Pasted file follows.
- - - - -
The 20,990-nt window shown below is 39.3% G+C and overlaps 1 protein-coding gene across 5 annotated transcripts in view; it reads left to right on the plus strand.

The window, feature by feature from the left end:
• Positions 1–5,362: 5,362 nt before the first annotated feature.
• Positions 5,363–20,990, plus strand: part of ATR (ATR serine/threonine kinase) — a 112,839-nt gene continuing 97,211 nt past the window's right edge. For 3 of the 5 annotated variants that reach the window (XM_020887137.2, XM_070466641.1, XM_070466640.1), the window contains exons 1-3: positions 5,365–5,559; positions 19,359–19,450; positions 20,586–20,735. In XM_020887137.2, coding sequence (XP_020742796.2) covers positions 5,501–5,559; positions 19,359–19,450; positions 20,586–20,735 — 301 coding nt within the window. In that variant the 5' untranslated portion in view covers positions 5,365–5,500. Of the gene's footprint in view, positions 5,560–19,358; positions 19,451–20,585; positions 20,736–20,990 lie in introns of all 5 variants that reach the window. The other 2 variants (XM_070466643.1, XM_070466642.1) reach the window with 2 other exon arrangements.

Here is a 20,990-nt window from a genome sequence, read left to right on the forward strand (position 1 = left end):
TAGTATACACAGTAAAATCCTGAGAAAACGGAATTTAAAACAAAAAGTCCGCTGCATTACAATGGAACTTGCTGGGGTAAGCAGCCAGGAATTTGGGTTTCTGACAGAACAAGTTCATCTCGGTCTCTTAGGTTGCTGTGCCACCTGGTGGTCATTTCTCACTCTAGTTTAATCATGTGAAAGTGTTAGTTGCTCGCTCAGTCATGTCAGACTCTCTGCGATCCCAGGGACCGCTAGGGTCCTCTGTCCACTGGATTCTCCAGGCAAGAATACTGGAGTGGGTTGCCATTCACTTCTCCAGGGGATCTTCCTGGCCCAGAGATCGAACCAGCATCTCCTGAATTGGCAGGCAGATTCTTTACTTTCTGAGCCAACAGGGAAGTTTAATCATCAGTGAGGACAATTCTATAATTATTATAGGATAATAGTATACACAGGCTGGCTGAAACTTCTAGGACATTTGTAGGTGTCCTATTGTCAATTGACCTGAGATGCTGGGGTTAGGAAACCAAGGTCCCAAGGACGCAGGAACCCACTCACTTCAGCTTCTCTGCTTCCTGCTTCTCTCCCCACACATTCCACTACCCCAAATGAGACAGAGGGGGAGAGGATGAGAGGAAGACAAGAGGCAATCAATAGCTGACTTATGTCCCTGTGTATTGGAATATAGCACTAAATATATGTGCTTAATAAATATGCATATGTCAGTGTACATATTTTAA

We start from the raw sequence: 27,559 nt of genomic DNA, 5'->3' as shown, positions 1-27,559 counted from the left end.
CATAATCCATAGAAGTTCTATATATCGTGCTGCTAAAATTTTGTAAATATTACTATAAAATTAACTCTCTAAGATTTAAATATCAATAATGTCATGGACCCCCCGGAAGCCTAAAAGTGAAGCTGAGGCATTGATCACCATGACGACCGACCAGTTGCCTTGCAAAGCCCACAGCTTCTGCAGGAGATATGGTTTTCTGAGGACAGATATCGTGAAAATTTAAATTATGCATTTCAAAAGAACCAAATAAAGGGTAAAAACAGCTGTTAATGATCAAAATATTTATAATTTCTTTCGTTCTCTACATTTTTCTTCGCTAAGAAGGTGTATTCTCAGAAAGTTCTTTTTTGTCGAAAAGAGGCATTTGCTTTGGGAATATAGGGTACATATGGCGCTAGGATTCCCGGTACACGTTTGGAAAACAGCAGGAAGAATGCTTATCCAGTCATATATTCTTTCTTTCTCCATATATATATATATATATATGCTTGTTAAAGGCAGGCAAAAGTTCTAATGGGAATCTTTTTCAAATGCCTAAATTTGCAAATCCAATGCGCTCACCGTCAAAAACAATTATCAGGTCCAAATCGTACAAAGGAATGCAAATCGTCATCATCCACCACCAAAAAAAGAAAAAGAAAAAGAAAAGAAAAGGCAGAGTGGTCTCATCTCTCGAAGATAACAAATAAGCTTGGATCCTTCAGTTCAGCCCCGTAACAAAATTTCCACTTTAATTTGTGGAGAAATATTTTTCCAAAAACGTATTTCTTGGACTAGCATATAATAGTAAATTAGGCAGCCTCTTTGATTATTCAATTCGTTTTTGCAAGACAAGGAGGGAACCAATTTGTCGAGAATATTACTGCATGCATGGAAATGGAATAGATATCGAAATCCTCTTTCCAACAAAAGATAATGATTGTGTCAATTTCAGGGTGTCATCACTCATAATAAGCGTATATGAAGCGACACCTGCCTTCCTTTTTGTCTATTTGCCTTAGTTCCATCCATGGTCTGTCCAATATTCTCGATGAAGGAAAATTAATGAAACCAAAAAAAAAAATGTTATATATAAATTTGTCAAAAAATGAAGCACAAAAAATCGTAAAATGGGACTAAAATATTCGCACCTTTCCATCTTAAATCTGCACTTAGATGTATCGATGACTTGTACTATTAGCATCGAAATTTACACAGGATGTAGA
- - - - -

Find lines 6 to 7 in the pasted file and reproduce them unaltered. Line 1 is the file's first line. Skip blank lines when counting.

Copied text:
TAGTATACACAGTAAAATCCTGAGAAAACGGAATTTAAAACAAAAAGTCCGCTGCATTACAATGGAACTTGCTGGGGTAAGCAGCCAGGAATTTGGGTTTCTGACAGAACAAGTTCATCTCGGTCTCTTAGGTTGCTGTGCCACCTGGTGGTCATTTCTCACTCTAGTTTAATCATGTGAAAGTGTTAGTTGCTCGCTCAGTCATGTCAGACTCTCTGCGATCCCAGGGACCGCTAGGGTCCTCTGTCCACTGGATTCTCCAGGCAAGAATACTGGAGTGGGTTGCCATTCACTTCTCCAGGGGATCTTCCTGGCCCAGAGATCGAACCAGCATCTCCTGAATTGGCAGGCAGATTCTTTACTTTCTGAGCCAACAGGGAAGTTTAATCATCAGTGAGGACAATTCTATAATTATTATAGGATAATAGTATACACAGGCTGGCTGAAACTTCTAGGACATTTGTAGGTGTCCTATTGTCAATTGACCTGAGATGCTGGGGTTAGGAAACCAAGGTCCCAAGGACGCAGGAACCCACTCACTTCAGCTTCTCTGCTTCCTGCTTCTCTCCCCACACATTCCACTACCCCAAATGAGACAGAGGGGGAGAGGATGAGAGGAAGACAAGAGGCAATCAATAGCTGACTTATGTCCCTGTGTATTGGAATATAGCACTAAATATATGTGCTTAATAAATATGCATATGTCAGTGTACATATTTTAA

We start from the raw sequence: 27,559 nt of genomic DNA, 5'->3' as shown, positions 1-27,559 counted from the left end.